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Chapter02 - CHAPTER 2 NUMERICAL ERRORS All numerical...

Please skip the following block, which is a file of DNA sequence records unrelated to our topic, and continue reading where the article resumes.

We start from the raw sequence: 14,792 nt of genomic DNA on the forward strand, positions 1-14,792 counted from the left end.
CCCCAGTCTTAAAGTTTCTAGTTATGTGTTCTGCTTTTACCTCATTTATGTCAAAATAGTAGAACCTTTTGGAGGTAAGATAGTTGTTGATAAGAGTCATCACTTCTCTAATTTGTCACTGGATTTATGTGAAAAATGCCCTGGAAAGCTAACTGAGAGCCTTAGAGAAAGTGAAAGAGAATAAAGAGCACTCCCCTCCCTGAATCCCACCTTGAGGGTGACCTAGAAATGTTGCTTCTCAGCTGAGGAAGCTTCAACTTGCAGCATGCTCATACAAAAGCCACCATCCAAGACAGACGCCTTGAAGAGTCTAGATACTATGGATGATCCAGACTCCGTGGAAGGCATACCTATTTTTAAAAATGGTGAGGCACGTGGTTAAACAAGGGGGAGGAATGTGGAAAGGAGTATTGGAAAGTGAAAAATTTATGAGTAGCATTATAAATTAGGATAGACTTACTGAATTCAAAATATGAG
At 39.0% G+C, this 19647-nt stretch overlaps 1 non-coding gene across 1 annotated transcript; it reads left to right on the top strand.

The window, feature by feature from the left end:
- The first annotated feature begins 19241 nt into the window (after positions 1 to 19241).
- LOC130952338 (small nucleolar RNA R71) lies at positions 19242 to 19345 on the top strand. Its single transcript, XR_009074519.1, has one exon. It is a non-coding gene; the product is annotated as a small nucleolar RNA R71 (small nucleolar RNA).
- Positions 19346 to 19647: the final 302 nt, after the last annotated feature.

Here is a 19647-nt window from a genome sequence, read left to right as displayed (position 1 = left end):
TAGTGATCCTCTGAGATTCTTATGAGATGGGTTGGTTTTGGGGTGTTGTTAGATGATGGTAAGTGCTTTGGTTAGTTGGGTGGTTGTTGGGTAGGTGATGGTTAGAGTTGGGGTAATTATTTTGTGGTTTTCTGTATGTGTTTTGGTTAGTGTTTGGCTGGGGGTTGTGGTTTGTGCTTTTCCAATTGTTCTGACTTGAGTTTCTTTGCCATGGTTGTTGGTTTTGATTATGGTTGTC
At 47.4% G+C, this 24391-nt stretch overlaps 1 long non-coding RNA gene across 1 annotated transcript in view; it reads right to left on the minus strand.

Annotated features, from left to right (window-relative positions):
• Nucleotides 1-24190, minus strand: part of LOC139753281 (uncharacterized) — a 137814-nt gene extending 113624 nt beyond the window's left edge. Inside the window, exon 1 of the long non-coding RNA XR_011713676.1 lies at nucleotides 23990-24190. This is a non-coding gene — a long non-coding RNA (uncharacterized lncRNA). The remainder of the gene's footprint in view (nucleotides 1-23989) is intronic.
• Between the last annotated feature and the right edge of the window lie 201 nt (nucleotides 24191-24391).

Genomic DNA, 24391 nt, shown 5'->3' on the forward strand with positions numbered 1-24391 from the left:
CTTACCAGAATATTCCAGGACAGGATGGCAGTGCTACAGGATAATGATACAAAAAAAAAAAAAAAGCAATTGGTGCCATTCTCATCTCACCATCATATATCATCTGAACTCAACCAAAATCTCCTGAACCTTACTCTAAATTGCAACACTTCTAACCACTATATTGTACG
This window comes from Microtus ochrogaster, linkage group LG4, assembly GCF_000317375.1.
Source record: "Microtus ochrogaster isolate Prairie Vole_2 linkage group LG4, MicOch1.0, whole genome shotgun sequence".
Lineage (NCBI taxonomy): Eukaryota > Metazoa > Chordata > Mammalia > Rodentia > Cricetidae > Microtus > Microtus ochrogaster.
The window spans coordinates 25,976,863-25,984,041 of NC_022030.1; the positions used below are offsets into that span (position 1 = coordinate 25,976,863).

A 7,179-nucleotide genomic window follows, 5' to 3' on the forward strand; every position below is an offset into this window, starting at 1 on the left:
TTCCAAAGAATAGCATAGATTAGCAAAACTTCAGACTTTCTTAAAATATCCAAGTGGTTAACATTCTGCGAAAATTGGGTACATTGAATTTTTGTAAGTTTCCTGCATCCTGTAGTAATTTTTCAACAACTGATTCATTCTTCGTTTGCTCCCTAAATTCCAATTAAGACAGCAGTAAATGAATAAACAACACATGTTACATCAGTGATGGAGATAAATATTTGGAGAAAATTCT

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2-1 CHAPTER 2 NUMERICAL ERRORS All numerical calculations are prone to numerical errors. This chapter examines two important sources of error: round-off error and truncation error . Round-off errors are related to the discrete representation of numbers in computers. Truncation errors are related to the numerical algorithms and formulae used in the calculations. I. Error definitions A. Absolute vs. Relative Numerical methods are all approximation methods. They give approximated values rather than true values. The absolute error is defined as: Value True Value ed Approximat Error Absolute = However, it is more convenient to use the relative error: Value ed Approximat Value True Value ed Approximat Value True Value True Value ed Approximat Error Relative = The second expression is used when the true value is unknown, which is typically the case. EE 3108 Semster B 2007/2008 S C Chan 2-2 Example: What is the relative error in using 0.33 to approximate 3 1 ? Solution: The relative error is: 01 . 0 3 1 3 1 33 . 0 = . We can also express the relative error in percentage as: % %= × . 1 100 01 0 . B. Accuracy vs. Precision When experiments or calculations are performed repeatedly, the concepts of accuracy and precision are important: Accuracy measures the proximity between the calculated values and the true value . Precision measures the consistency among repeated calculations . The concepts are illustrated in the following diagram.
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